Global health programs should aim at capacity building within local communities such that important health needs are met and strengthened. This is possible when programs have sufficient input from the local communities and are committed to long-term healthcare development and sustainability. The overarching goal should be one of strengthening health systems rather than providing unsustainable alternatives.
  4. Compliance with applicable laws, ethical standards, and code of conduct
    Quite often, short-term engagements do not consider the existing legal framework in the host country. Clinical care has been framed within the context of the classic bioethical principles of autonomy, justice, beneficence, and non-maleficence. Engaging in global health activities requires entities to consider other ethical principles including social justice, social contract, and utilitarian principles. Short-term global health partnerships must establish and abide by common quality principles and legal requirements.
  5. Humility, cultural sensitivity, and respect for all involved
    International health volunteers and the organizations that coordinate their work often have motivations other than contributing to the health of people in host communities. These experiences can be seen as privileged volunteers gaining social capital at the expense of disadvantaged host communities. To alleviate this dynamic, those participating in short-term engagements must respect the culture, history, strengths, and limitations of the communities they are visiting, while simultaneously recognizing the limitations of their cursory understanding as non-members of the community.
  6. Accountability for actions
    The overall emphasis of global health engagements should be on long-term health improvement of host communities. Global health engagements should be evaluated appropriately so that outcomes, unintended consequences, and spillover effects are reduced. If these standards are not upheld by short-term global health engagements, or if they cause negative impacts, they should be altered or ended. There should be special emphasis placed on the concerns of environmental impact due to the travel and activities involved.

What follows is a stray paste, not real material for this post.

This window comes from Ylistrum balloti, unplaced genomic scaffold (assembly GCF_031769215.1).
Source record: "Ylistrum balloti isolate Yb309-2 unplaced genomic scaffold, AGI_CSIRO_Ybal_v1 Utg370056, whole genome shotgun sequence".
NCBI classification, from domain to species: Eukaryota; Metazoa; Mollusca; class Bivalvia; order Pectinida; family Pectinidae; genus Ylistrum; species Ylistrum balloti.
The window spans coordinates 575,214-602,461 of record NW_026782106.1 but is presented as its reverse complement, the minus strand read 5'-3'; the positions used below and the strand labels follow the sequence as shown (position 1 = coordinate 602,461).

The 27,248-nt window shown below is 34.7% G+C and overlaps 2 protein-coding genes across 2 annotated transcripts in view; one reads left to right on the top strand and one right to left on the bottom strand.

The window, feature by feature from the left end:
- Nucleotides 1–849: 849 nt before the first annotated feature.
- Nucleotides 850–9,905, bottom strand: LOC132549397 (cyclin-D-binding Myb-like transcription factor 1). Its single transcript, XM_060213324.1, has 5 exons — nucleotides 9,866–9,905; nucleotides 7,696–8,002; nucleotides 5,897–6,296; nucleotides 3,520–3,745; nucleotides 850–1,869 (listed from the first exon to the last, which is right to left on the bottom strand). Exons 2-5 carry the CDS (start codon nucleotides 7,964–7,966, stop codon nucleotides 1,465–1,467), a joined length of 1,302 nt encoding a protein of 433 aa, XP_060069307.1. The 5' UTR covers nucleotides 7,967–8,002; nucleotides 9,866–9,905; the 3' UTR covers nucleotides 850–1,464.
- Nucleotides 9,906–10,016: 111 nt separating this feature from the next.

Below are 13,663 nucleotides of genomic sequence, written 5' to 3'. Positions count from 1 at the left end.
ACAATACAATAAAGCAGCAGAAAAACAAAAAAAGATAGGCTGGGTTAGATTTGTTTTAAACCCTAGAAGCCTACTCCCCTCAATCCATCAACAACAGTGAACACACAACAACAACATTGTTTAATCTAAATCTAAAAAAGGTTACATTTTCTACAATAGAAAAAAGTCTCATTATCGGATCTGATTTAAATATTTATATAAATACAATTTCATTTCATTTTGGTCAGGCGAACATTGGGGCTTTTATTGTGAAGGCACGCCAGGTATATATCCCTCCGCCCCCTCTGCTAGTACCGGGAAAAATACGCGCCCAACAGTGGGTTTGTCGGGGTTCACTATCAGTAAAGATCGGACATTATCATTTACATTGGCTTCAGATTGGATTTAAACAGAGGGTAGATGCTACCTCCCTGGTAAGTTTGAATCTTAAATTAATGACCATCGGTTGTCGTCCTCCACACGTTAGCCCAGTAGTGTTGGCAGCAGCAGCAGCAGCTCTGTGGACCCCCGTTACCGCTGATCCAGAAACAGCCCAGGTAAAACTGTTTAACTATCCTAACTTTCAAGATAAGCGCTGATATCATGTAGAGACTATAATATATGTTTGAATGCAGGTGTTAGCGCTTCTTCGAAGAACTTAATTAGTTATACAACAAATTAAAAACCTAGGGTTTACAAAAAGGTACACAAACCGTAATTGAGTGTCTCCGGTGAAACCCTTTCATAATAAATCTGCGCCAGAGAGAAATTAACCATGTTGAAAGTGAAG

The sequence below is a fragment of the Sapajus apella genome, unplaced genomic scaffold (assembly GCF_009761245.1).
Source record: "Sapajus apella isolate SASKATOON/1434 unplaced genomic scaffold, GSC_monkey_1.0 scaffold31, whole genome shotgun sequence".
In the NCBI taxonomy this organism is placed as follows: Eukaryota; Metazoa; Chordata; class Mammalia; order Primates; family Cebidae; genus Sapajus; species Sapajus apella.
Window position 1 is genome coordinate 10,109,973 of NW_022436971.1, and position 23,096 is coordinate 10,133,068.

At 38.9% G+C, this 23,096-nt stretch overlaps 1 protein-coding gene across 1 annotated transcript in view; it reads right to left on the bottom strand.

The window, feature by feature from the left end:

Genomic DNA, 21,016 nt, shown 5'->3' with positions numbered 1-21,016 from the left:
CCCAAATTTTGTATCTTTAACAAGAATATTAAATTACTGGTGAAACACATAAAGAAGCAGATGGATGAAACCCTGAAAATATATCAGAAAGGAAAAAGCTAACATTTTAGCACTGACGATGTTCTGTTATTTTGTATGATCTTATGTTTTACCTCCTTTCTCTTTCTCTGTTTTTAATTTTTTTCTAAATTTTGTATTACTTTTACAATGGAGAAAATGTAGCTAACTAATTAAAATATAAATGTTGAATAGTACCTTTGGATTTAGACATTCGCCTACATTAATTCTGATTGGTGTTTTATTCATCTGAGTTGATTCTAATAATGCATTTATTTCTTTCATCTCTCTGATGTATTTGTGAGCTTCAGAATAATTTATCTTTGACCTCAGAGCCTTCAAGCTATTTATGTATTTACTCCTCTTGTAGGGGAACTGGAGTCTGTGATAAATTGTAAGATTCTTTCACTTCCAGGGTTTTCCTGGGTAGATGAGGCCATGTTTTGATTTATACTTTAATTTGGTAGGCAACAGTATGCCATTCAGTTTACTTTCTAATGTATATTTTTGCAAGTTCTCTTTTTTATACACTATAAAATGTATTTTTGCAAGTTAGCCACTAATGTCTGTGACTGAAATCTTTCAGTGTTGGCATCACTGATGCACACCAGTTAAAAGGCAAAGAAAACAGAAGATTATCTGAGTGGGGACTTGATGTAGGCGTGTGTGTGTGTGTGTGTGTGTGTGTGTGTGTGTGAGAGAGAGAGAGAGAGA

We call for efforts towards the ethical conduct of short-term global health engagements. Such activities are currently largely unregulated and have the potential to cause more harm than good. We firmly believe that the needs of the host community must be the primary driver of shortterm global health engagements; and to achieve health equity, the care provided by these activities must align with national health plans and strategies. In addition, we encourage participants to uphold the same standard of providing valuable care to host community members as they do to their home communities and shift the paradigm of “other” to alleviate the social and ethical issues involved in this work. Furthermore, we ask individual countries to regulate global engagements to ensure that ethical and legal requirements are met. By actively working towards the implementation of the principles outlined above, we hope to improve global health work and most importantly, the impacts of that work on host communities.